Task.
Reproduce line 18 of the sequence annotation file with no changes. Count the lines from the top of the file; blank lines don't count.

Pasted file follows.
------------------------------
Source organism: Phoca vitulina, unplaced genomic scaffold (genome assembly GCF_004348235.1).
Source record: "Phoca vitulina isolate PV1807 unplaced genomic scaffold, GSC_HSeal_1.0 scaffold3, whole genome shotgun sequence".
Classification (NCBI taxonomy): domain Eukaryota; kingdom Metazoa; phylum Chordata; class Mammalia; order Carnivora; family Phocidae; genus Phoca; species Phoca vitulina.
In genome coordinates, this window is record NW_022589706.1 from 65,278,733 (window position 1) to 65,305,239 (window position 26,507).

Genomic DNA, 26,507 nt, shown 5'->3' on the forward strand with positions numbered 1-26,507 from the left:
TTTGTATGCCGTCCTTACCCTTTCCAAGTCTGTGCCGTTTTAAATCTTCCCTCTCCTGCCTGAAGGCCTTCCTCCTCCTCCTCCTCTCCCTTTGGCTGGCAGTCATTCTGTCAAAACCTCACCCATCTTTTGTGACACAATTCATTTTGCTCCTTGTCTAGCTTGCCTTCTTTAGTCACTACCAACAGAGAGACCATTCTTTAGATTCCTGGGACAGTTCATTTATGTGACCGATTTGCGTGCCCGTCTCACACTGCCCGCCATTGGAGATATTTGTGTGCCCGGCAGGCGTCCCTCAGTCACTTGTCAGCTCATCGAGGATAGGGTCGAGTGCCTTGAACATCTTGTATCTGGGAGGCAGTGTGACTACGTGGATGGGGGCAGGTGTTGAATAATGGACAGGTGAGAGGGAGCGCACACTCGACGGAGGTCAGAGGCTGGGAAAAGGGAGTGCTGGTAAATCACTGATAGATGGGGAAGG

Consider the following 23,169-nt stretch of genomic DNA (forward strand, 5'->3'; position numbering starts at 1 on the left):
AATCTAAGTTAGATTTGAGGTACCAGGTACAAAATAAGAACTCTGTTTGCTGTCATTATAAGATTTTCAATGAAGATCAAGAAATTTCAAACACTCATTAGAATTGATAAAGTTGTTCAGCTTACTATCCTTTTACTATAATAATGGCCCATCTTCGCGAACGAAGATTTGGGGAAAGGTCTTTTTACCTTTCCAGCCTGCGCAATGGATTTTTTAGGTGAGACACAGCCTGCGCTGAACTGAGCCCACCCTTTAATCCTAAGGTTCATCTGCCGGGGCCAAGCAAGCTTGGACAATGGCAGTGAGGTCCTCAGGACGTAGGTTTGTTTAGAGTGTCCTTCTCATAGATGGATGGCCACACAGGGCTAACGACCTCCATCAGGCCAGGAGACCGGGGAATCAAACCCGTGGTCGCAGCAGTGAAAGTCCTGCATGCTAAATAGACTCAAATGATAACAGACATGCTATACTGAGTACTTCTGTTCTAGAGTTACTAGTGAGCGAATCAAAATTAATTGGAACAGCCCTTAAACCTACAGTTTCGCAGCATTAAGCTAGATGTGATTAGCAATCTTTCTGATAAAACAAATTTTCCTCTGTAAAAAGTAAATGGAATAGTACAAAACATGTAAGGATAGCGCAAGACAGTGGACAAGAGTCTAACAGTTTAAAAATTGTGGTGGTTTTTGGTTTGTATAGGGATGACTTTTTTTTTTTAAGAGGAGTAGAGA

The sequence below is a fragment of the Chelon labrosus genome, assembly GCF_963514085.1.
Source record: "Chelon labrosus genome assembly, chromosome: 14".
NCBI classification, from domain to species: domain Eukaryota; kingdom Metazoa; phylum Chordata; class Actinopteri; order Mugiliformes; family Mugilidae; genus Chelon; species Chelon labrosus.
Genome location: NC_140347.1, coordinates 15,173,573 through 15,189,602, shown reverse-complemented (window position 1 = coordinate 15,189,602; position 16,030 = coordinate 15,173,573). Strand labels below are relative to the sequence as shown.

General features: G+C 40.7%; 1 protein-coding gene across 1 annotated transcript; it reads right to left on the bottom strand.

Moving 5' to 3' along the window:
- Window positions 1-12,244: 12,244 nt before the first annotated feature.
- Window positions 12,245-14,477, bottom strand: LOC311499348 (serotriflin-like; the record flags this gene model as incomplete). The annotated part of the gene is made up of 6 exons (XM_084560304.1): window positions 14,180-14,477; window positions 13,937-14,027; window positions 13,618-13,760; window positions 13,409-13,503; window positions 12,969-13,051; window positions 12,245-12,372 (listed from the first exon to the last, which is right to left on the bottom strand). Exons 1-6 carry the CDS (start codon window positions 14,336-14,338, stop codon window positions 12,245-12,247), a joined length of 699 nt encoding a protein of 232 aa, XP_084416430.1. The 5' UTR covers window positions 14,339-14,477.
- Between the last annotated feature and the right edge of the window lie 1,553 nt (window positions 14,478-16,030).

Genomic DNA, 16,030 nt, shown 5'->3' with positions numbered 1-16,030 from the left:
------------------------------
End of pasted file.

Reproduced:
Genomic DNA, 16,030 nt, shown 5'->3' with positions numbered 1-16,030 from the left: